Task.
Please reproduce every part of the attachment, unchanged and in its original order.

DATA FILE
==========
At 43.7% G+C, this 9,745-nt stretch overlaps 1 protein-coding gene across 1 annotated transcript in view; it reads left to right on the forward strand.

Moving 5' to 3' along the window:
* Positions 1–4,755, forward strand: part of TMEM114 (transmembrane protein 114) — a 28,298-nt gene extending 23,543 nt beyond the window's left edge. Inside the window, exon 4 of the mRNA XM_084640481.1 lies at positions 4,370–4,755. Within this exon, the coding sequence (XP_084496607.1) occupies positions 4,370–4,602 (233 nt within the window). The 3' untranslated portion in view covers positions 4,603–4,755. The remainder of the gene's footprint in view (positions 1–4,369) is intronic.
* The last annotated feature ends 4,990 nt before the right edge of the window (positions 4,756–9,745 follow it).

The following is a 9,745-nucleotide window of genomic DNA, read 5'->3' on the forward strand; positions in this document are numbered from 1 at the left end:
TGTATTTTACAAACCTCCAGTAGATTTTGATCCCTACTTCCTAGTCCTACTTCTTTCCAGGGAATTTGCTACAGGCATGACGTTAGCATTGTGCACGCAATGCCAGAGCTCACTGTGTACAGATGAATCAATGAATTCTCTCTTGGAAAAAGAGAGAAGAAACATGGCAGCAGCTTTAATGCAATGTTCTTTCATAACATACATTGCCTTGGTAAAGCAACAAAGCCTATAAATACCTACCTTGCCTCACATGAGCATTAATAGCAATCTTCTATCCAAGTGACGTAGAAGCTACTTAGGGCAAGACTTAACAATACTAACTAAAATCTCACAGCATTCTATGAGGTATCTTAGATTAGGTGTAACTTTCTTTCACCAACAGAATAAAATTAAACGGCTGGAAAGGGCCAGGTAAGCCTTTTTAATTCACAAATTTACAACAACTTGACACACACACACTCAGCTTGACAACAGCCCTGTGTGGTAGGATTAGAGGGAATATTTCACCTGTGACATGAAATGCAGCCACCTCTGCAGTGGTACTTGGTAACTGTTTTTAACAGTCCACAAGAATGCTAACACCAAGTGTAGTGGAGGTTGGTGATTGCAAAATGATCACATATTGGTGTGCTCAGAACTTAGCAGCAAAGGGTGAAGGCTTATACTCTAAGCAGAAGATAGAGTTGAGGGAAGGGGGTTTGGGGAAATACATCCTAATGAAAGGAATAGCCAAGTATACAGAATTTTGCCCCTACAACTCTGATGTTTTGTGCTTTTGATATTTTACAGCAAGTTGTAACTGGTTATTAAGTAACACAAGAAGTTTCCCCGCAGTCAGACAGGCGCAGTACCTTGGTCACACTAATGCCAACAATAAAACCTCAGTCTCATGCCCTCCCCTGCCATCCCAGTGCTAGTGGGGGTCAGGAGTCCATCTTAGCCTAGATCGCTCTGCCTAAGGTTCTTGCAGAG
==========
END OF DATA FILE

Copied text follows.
At 43.7% G+C, this 9,745-nt stretch overlaps 1 protein-coding gene across 1 annotated transcript in view; it reads left to right on the forward strand.

Moving 5' to 3' along the window:
* Positions 1–4,755, forward strand: part of TMEM114 (transmembrane protein 114) — a 28,298-nt gene extending 23,543 nt beyond the window's left edge. Inside the window, exon 4 of the mRNA XM_084640481.1 lies at positions 4,370–4,755. Within this exon, the coding sequence (XP_084496607.1) occupies positions 4,370–4,602 (233 nt within the window). The 3' untranslated portion in view covers positions 4,603–4,755. The remainder of the gene's footprint in view (positions 1–4,369) is intronic.
* The last annotated feature ends 4,990 nt before the right edge of the window (positions 4,756–9,745 follow it).

The following is a 9,745-nucleotide window of genomic DNA, read 5'->3' on the forward strand; positions in this document are numbered from 1 at the left end:
TGTATTTTACAAACCTCCAGTAGATTTTGATCCCTACTTCCTAGTCCTACTTCTTTCCAGGGAATTTGCTACAGGCATGACGTTAGCATTGTGCACGCAATGCCAGAGCTCACTGTGTACAGATGAATCAATGAATTCTCTCTTGGAAAAAGAGAGAAGAAACATGGCAGCAGCTTTAATGCAATGTTCTTTCATAACATACATTGCCTTGGTAAAGCAACAAAGCCTATAAATACCTACCTTGCCTCACATGAGCATTAATAGCAATCTTCTATCCAAGTGACGTAGAAGCTACTTAGGGCAAGACTTAACAATACTAACTAAAATCTCACAGCATTCTATGAGGTATCTTAGATTAGGTGTAACTTTCTTTCACCAACAGAATAAAATTAAACGGCTGGAAAGGGCCAGGTAAGCCTTTTTAATTCACAAATTTACAACAACTTGACACACACACACTCAGCTTGACAACAGCCCTGTGTGGTAGGATTAGAGGGAATATTTCACCTGTGACATGAAATGCAGCCACCTCTGCAGTGGTACTTGGTAACTGTTTTTAACAGTCCACAAGAATGCTAACACCAAGTGTAGTGGAGGTTGGTGATTGCAAAATGATCACATATTGGTGTGCTCAGAACTTAGCAGCAAAGGGTGAAGGCTTATACTCTAAGCAGAAGATAGAGTTGAGGGAAGGGGGTTTGGGGAAATACATCCTAATGAAAGGAATAGCCAAGTATACAGAATTTTGCCCCTACAACTCTGATGTTTTGTGCTTTTGATATTTTACAGCAAGTTGTAACTGGTTATTAAGTAACACAAGAAGTTTCCCCGCAGTCAGACAGGCGCAGTACCTTGGTCACACTAATGCCAACAATAAAACCTCAGTCTCATGCCCTCCCCTGCCATCCCAGTGCTAGTGGGGGTCAGGAGTCCATCTTAGCCTAGATCGCTCTGCCTAAGGTTCTTGCAGAG